Sneaky Active Directory Persistence #14: SID History

The content in this post describes a method by which an attacker could persist administrative access to Active Directory after having Domain Admin level rights for 5 minutes.

I presented on this AD persistence method in Las Vegas at DEF CON 23 (2015).

Complete list of Sneaky Active Directory Persistence Tricks posts

SID History is an attribute that supports migration scenarios. Every user account has an associated Security IDentifier (SID) which is used to track the security principal and the access the account has when connecting to resources. SID History enables access for another account to effectively be cloned to another. This is extremely useful to ensure users retain access when moved (migrated) from one domain to another. Since the user’s SID changes when the new account is created, the old SID needs to map to the new one. When a user in Domain A is migrated to Domain B, a new user account is created in DomainB and DomainA user’s SID is added to DomainB’s user account’s SID History attribute. This ensures that DomainB user can still access resources in DomainA.

The interesting part of this is that SID History works for SIDs in the same domain as it does across domains in the same forest, which means that a regular user account in DomainA can contain DomainA SIDs and if the DomainA SIDs are for privileged accounts or groups, a regular user account can be granted Domain Admin rights without being a member of Domain Admins.

Note: A regular user in a domain can contain the Enterprise Admin SID in its SID History from another domain in the Active Directory forest, thus “elevating” access for the user account to effective Domain Admin in all domains in the forest. if you have a forest trust without SID Filtering enabled (also called Quarantine), it’s possible to inject a SID from another forest and it will be added to the user token when authenticated and used for access evaluations.

Mimikatz enables SID History injection to any user account (requires Domain Admin or equivalent rights). In this scenario, the attacker creates the user account “bobafett” and adds the default administrator account for the domain, “ADSAdministrator” (RID 500), to the account’s SID History attribute.


When the bobafett account logs on, all of the SIDs associated with the account are added to the user’s token which is used to determine access to resources. The SIDs associated with the account is the user’s SID, the group SIDs in which the user is a member (including groups that those groups are a member of), and SIDs contained in SID History.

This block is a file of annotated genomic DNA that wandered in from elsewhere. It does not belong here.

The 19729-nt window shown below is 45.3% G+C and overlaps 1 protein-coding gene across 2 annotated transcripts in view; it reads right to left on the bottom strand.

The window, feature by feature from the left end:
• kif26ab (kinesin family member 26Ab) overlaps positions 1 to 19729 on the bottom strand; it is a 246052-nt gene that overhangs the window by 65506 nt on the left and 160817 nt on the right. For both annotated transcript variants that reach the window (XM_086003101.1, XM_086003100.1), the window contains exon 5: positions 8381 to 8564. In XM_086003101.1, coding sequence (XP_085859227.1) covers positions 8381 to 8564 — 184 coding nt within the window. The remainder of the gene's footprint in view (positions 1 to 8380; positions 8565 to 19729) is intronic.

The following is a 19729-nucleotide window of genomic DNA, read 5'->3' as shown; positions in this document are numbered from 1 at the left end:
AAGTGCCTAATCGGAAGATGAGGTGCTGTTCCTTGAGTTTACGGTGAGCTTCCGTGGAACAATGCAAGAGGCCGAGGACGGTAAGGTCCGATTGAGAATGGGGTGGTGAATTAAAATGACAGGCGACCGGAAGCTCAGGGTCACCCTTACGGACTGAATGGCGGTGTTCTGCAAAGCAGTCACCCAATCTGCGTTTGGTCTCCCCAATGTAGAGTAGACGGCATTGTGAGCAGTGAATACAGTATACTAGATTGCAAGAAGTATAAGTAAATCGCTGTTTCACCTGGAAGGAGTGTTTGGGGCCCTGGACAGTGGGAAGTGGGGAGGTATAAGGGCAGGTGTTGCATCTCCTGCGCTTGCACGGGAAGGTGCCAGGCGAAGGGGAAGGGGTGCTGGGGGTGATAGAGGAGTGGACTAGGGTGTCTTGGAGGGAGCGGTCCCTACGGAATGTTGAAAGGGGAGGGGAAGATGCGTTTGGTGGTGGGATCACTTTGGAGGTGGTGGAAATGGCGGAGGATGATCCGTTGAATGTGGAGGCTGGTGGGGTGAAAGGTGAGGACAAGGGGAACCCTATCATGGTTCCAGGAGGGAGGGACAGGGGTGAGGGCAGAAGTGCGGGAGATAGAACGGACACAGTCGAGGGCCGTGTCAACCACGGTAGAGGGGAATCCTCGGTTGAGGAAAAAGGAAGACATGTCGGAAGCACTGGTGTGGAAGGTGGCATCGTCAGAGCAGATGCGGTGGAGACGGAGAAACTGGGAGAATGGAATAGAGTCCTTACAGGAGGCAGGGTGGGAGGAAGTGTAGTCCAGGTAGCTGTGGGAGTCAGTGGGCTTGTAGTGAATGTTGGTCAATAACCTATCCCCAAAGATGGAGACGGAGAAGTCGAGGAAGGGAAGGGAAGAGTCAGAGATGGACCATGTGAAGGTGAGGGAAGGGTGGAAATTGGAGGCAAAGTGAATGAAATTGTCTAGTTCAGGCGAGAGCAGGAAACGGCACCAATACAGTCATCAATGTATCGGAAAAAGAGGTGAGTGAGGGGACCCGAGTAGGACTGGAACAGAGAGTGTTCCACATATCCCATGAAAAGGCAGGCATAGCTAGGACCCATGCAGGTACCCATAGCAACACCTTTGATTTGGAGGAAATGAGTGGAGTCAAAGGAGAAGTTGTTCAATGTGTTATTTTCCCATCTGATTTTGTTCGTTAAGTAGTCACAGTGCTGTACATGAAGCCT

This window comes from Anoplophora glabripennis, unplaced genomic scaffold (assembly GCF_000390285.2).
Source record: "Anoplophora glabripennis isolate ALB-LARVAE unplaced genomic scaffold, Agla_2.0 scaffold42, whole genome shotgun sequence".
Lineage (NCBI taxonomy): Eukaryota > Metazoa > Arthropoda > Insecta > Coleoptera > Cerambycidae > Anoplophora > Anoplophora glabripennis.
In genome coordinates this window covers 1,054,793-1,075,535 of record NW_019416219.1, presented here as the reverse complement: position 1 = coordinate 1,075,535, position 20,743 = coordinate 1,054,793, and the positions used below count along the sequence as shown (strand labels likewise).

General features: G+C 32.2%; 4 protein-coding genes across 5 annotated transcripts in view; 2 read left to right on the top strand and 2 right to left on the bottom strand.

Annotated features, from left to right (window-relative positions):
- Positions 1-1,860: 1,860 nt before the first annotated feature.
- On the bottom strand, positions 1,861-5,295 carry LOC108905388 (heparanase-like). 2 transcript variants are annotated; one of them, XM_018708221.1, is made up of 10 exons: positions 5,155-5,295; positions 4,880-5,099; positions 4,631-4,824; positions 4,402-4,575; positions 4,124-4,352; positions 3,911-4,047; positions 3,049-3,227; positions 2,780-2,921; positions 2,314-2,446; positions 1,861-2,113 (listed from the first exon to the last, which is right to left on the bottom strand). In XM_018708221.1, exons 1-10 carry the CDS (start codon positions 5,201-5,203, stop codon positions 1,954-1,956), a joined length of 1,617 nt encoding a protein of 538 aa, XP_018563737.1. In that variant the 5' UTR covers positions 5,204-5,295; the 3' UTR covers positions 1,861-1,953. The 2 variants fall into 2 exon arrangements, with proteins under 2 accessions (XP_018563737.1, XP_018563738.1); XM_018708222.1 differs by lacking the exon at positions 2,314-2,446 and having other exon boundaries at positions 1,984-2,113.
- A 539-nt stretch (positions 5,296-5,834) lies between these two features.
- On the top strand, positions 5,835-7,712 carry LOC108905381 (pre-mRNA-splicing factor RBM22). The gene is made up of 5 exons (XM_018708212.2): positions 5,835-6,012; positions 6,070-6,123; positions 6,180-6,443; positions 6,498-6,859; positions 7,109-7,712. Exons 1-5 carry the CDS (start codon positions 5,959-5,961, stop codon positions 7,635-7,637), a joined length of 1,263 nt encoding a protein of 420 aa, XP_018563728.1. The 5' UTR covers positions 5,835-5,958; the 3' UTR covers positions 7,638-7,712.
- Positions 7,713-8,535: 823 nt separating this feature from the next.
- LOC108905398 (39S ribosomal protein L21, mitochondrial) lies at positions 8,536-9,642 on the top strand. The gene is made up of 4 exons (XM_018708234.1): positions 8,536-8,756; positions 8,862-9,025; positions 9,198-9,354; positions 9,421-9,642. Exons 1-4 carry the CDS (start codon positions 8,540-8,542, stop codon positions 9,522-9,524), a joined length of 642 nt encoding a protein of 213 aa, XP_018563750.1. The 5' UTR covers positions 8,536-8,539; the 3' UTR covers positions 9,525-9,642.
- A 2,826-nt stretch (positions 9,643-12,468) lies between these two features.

Using the PowerShell Active Directory cmdlet “Get-ADUser”, we can see there is no group membership assigned to the bobafett account, though it does have a SID in SIDHistory (the ADSAdministrator account).


When bobafett logs on, the SIDs associated with the account are evaluated and access determined based on these SIDs. Since the bobafett account is associated with the ADSAdmnistrator account (RID 500), the bobafett account has all access the ADSAdministrator account has, including Domain Admin rights.

Leveraging the bobafett user account and the rights granted to it through SID History, it is possible to use PowerShell remoting to pull the KRBTGT account password data from a Domain Controller.



The best way to detect SID History account escalation is to enumerate all users with data in the SID History attribute and flag the ones which include SIDs in the same domain*. If users haven’t been migrated, you can simply search for all users with data in the SIDHistory attribute. This is why it’s important to clean up SID History after a migration is complete (and the user is added to the correct groups for required resource access).

The PowerShell AD Cmdlet “Get-ADUser” is most useful for detecting “Same Domain SID History”:

# Detect Same Domain SID History
Import-Module ActiveDirectory
[string]$DomainSID = ( (Get-ADDomain).DomainSID.Value )

Get-ADUser -Filter “SIDHistory -Like ‘*'” -Properties SIDHistory | `
Where { $_.SIDHistory -Like “$DomainSID-*” }

This graphic shows the result of running the “Same Domain SIDHistory” Detection PowerShell Script. Note that the SID in the user’s SIDHistory ends with “500” which is the default domain Administrator account which is a member of Administrators, Domain Admins, Schema Admins, and Enterprise Admins by default.

*Note: In multi-domain forests, it is recommended to look for admin group SIDs (and member account SIDs) in every domain in the forest as well as trusted domains/forests.


Detection via Domain Controller Events

Detection of successful modification or failed attempt to modify the SIDHistory attribute is possible with the following logging:

Configure sub-category auditing under Account Management,  “Audit User Account Management” (success) on Domain Controllers for the following event ids:

  • 4765: SID History was added to an account.
  • 4766: An attempt to add SID History to an account failed.


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    • Sinister on September 20, 2015 at 2:07 pm

    Hi there.
    Excellent material.
    But where is “Sneaky Active Directory Persistence” trick number 13 ?

    1. Good catch. It will be posted after DerbyCon… 😉

    • Brad on September 21, 2015 at 1:35 pm

    Looks like you’re using Powershell 2.0 for your detection query. It wouldn’t work for me under PS 3.0 or 4.0; Get-ADUser gave me a syntax error on your -Filter statement. The below works correctly on all versions:

    Import-Module ActiveDirectory
    [string]$DomainSID = ( (Get-ADDomain).DomainSID.Value )
    Get-ADUser -Filter "SIDHistory -Like '*'" -Properties SIDHistory | `
    Where {$_.SIDHistory -Like "$DomainSID-*"}

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